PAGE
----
Monthly Archives: October 2016

screenshot-2016-12-13-at-7-08-36-am

Did the Yale Daily News Destroy its Tax-Exempt Status by its Political Endorsement?

by Andy Grewal — Monday, Oct. 31, 2016

Last week, the Yale Daily News Publishing Company, Incorporated (i.e., the Yale Daily News (YDN)) caused a minor stir when it endorsed Hillary Clinton for President. The YDN is a corporation that claims tax-exempt status under Section 501(c)(3), and engaging in political activity is inconsistent with that statute’s requirements. Specifically, if a corporation wants to […]

This entry was tagged .

Don’t Quote the Law in the Federal Register!

by Chris Walker — Saturday, Oct. 29, 2016@chris_j_walker

In the frequently asked questions chapter of the Federal Register Document Drafting Handbook, the Office of the Federal Register provides (in Section 18.7) the following prohibition: It is not appropriate to quote laws and rules in the text of Federal Register documents. Laws may be paraphrased and rules may be cross-referenced if they meet the requirements in […]

D.C. Circuit Review – Reviewed: More Dogs and Lions

by Aaron Nielson — Saturday, Oct. 29, 2016@Aaron_L_Nielson

Almost a year ago, I wrote a post challenging the idea that the Chief Justice does not assign important opinions to Justice Sotomayor. This week, my analysis is similar — but this time it involves Justice Thomas. As I explained last year, here is an important principle when it comes to understanding the Supreme Court: […]

Kovacs on the APA’s Waiver of Sovereign Immunity Puzzle (AdLaw Bridge Series)

by Chris Walker — Friday, Oct. 28, 2016@chris_j_walker

I am a big fan of Kathryn Kovacs‘s important work on the Administrative Procedure Act (APA) and administrative common law (here, here, and here). So I was so excited when the editors of my institution’s main journal, the Ohio State Law Journal, informed me that they would be publishing Professor Kovacs’s latest article, Scalia’s Bargain. […]

FedSoc Teleforum Tomorrow (Thurs) 3PM on Chevron Deference in the Circuit Courts

by Chris Walker — Wednesday, Oct. 26, 2016@chris_j_walker

[10/31 Update: Apparently we had ninety people on the live teleforum about our study. The Federalist Society has kindly turned the teleforum into a podcast, which is available here. The paper will not be published until next summer, so comments are particularly welcome.] The Federalist Society’s Administrative Law and Regulation Practice Group has graciously organized […]

How Private Food Safety Standards Restrict Access to Markets (and the Desirability of Doing So)

by Sam Halabi — Monday, Oct. 24, 2016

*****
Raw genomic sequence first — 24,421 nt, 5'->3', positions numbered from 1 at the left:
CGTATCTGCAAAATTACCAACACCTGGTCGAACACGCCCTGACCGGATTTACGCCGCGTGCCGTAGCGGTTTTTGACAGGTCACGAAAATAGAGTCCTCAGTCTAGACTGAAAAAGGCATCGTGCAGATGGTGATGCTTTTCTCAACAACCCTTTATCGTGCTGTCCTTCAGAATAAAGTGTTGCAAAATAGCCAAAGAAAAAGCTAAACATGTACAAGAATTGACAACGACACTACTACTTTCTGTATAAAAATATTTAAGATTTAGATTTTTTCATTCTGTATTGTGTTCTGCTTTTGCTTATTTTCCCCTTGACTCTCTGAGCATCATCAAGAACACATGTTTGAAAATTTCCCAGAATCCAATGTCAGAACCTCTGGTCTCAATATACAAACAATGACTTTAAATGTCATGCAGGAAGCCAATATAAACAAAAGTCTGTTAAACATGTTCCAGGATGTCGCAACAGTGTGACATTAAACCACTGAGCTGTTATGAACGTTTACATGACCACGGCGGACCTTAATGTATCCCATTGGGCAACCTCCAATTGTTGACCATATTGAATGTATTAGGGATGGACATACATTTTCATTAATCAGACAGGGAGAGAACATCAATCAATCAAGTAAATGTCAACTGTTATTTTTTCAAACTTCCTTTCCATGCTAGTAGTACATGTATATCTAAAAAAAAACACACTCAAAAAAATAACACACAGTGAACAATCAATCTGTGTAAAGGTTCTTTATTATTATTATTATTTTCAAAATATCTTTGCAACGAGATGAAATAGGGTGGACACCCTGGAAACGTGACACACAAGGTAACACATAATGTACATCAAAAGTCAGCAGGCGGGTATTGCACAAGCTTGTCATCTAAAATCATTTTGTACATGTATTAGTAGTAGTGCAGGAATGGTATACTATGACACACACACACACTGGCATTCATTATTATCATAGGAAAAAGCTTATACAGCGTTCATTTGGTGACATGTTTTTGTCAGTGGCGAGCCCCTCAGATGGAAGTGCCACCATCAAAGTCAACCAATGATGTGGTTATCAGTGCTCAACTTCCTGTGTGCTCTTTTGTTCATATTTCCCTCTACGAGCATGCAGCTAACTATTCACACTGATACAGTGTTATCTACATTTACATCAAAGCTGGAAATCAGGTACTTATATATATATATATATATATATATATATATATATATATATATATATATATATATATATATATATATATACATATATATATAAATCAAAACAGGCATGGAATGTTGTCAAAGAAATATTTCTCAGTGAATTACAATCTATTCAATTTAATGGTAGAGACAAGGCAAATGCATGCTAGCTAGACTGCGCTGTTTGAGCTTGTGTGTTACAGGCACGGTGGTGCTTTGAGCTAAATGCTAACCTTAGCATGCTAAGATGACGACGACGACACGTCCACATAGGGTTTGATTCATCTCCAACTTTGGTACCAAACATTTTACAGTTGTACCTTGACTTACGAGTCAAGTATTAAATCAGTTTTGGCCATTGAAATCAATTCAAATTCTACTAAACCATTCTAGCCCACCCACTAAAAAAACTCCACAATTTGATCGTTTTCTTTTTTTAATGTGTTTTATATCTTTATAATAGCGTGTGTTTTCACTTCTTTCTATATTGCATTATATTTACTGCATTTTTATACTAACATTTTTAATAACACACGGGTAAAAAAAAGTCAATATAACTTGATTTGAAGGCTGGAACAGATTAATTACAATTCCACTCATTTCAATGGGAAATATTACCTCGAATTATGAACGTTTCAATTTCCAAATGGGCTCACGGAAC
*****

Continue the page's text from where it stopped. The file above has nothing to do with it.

In general, private food safety standards might be regarded as beneficial for both producers and consumers. If Walmart, for example, imposes a requirement on its supplier farms to use chemical fertilizers instead of manure, an important safety risk is minimized (although with other perhaps less desirable costs imposed on farmers and their environment), consumers’ food […]

This entry was tagged .

Gillian Metzger’s The Constitutional Duty to Supervise Chosen by ABA AdLaw Section as Best Article Published in 2015

by Chris Walker — Friday, Oct. 21, 2016@chris_j_walker

Next Friday, October 28th, the American Bar Association Section of Administrative Law and Regulatory Practice will hold its annual Administrative Law Section Awards Dinner in Washington, D.C. Each year the ABA AdLaw Section hands out a number of awards, including an award for the best piece of administrative law scholarship published in the last year. This […]

Sant’Ambrogio & Zimmerman on Class Actions and Agency Adjudication (AdLaw Bridge Series)

by Chris Walker — Thursday, Oct. 20, 2016@chris_j_walker

Over the last few years Michael Sant’Ambrogio and Adam Zimmerman have been doing very important work on the various adjudicatory tools federal agencies may have available to them to engage in aggregate agency adjudication. First, in The Agency Class Action, published in the Columbia Law Review, they sketch out the theoretical and policy case for […]

NEJM: Does the U.S. owe billions to insurers?

by Nicholas Bagley — Wednesday, Oct. 19, 2016

Although it’s been eclipsed by the presidential election, the fight over the risk corridor lawsuits continues to simmer. Last Friday, the House of Representatives moved to file an amicus brief objecting to the administration’s willingness to open settlement negotiations: The law is clear that insurance companies operating on the health exchanges established pursuant to the […]

This entry was tagged .